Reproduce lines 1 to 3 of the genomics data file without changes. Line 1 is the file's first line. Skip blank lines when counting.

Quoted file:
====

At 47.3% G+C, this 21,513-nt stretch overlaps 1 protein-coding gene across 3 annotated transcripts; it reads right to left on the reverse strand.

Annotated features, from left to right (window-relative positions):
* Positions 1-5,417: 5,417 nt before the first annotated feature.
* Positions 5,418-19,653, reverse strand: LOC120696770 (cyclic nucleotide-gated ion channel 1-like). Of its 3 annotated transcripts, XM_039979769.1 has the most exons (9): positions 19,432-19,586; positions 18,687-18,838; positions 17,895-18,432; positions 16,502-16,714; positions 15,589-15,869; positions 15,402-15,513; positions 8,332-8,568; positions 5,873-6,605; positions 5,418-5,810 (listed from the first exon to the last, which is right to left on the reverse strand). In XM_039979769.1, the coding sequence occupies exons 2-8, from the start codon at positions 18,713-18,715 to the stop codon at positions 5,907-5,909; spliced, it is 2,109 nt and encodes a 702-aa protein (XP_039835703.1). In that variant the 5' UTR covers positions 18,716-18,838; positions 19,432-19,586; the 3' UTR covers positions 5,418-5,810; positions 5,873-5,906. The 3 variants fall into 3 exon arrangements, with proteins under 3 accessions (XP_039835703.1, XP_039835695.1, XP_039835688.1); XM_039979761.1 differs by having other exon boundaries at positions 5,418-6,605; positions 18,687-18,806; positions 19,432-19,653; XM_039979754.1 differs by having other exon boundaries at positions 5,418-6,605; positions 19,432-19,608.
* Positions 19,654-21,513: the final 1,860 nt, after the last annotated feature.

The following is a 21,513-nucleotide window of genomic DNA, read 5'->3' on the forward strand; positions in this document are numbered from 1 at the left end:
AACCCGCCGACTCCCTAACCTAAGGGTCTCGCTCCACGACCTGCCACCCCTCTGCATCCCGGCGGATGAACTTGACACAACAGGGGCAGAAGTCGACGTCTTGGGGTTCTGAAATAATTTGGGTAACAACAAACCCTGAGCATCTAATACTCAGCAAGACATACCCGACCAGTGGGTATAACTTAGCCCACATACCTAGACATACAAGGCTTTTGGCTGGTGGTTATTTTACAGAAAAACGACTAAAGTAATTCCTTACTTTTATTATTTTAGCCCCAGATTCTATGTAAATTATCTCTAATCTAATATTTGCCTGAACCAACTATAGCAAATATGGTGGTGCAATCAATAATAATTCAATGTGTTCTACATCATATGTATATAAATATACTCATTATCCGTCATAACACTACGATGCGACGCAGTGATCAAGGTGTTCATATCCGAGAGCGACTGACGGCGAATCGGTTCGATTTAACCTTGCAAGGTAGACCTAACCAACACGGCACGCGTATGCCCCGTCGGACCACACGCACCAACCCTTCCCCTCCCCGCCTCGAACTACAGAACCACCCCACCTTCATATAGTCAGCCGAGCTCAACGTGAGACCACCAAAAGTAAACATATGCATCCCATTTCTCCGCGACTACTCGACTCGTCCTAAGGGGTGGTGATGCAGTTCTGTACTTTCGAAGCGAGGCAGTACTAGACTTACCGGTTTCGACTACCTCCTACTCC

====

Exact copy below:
At 47.3% G+C, this 21,513-nt stretch overlaps 1 protein-coding gene across 3 annotated transcripts; it reads right to left on the reverse strand.

Annotated features, from left to right (window-relative positions):
* Positions 1-5,417: 5,417 nt before the first annotated feature.